This book is one of the more complex books when you get down to the characters and in a ways, although thrilling, the plot is sort of secondary. The characters and their interactions are what makes up for most of the story.
Especially with the introduction of the bothersome Richard Kent. Richard Kent is one of my least favourite characters in the series and he comes across just as badly in the 90s TV series. In fact, even though I’m sure the actor, Stuart Piper, tried his absolute best, there is no way to stop Richard Kent from being an odious little tick. Undoubtedly he does a marvelous job of making Richard so believably unlikeable that he must be commended. It is not a job I would have wanted. I wonder if Piper had read the books before he got the part because he really does a good job, if at times a little cringey at playing the spineless Richard.
This episode is very much one where Julian’s reputation for bossiness comes from, but also his humanity because he wants to give the spineless Richard a blooming great shake, but restrains himself. This doesn’t really come across with Williamson; Julian just comes across as an impatient school boy, and his attitude towards Richard is mostly one that reminds me of bullying. Dick and George don’t have much patience with him either, and Anne is the only one who might have a modicum of patience with him. There is a sense that Richard is the same age as Anne or younger, which may explain his arrogance, but doesn’t excuse the Five’s impatience with him.
I feel especially sorry for Richard during the scene just after Dick is kidnapped (outstanding fighting from Paul Child there, really looked like he got a few good bruises on those nasty villains), and asks to be taken home. He is genuinely terrified of Rooky and the others pay him no heed. Unfortunately emotions are running high because Dick has just been carted off to God knows where, but there is still a lack of understanding for Richard.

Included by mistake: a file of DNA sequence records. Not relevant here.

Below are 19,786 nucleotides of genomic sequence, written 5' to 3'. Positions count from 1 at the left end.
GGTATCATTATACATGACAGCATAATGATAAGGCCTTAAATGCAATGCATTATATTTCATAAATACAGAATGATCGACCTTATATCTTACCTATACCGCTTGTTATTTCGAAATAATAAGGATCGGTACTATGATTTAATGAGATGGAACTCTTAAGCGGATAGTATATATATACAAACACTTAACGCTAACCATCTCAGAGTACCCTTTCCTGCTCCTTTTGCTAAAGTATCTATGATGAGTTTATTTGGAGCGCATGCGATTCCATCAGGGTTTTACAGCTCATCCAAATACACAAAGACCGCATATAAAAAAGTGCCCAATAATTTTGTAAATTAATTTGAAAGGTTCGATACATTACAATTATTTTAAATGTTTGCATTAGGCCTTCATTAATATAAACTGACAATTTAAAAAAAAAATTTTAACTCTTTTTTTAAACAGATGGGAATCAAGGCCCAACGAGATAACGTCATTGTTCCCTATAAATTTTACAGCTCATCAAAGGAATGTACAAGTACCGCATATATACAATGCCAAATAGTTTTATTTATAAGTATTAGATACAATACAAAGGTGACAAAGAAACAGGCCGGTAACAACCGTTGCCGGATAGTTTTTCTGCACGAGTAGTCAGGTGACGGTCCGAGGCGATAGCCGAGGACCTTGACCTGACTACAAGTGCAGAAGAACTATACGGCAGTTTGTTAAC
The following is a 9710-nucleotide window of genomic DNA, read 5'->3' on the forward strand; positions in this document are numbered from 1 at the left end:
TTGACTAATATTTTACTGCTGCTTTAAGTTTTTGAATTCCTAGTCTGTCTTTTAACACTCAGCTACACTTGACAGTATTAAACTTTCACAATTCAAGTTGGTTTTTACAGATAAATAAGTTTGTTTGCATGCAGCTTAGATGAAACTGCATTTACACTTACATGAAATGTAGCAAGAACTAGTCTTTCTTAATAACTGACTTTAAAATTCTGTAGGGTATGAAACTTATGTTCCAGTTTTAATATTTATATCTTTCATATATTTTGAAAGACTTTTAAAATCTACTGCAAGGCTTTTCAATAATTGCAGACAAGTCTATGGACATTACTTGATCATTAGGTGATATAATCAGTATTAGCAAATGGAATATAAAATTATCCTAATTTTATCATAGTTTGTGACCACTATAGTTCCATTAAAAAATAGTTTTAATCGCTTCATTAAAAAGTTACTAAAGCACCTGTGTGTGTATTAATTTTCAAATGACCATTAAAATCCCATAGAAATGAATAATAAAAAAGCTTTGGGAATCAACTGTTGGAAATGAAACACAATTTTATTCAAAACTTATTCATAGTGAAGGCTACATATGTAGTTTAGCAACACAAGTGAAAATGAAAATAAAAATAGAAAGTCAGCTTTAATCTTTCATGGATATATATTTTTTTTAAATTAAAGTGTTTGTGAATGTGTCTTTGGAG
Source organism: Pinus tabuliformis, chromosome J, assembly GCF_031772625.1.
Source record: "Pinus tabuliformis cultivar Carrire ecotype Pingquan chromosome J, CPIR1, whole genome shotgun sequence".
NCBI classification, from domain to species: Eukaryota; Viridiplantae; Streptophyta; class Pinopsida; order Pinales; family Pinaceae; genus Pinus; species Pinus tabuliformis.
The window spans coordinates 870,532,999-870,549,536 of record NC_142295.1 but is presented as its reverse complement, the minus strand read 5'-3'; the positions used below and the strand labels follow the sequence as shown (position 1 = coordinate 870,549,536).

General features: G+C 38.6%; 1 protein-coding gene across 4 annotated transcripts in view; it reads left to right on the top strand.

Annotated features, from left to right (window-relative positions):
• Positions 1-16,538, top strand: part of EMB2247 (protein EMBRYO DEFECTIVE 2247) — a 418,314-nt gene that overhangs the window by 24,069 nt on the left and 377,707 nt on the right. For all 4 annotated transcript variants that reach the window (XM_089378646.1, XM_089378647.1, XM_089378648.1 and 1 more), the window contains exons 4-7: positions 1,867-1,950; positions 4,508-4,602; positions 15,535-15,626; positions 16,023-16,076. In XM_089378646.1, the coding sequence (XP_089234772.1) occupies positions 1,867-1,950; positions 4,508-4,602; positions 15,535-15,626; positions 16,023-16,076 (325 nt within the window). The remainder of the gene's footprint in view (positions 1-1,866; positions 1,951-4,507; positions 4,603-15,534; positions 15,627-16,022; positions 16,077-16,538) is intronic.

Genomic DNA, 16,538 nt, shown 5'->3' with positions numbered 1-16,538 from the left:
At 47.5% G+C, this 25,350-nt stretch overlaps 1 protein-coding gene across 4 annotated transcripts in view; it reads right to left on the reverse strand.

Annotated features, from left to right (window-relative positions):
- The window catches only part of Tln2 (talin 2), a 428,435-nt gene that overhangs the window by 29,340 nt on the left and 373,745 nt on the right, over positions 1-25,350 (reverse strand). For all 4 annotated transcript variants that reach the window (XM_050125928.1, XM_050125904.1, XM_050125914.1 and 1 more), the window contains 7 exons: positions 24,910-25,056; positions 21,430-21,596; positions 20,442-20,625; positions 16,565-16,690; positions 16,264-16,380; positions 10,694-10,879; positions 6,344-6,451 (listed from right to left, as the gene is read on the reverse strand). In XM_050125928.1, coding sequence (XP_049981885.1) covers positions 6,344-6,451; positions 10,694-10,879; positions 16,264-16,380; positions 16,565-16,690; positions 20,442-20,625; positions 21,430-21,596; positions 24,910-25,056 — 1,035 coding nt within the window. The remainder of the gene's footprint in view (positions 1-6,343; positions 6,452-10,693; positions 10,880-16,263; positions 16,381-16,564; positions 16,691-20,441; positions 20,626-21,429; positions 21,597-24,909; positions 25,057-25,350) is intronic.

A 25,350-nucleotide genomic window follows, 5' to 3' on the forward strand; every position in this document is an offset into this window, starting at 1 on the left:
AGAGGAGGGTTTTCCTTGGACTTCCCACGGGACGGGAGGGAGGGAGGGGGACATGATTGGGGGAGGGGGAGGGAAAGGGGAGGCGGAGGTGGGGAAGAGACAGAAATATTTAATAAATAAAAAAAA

The rest of the story plays out very well in a way, most of the details are there, such as Timmy getting locked out of the house, and the discovery of the secret room are all nice touches. However when Julian sneaks out of the room the children have been sent to sleep in, and creeps off to find Dick and doesn’t explain to him how he came to be there is frustrating. I know its all down to the timing again, and its different in the book when you can skate over all the little facts and things, but still, all that effort not even to tell your brother how clever you were to find him? That’s a very un-Julianish thing to do!
Anyway I’ve come this far and not said a word about our villians. Like many of the other episodes they have come out comedic. The smooth, dangerous Perton is reduced to a sniveling, cack-handed idiot who can’t really form a plan and just seems to be more muscle. He doesn’t really seem dangerous, which is what Perton is in the book. His book alter-ego really gives the ideas that he is the brains of the outfit and Rooky is the brawn. This gets swapped around in the TV episode. Rooky manages to become the brains of the outfit, deciding that Richard’s kidnap will help them blackmail his father into helping them get rid of the diamonds they have stolen.
So overall, its a fairly decent episode, apart from the points I’ve mentioned. Some of them are purely down to time, and some are down to how well certain things would translate onto the screen and for a young audience and in those circumstances you can’t really complain. Still it would be nice, once again to have a little longer than 25 minutes for the episode. Its not my favourite one, mostly because its one of the ones that makes me cringe the most, but well worth a watch, even just for the eye-rolling at the holes in the plot!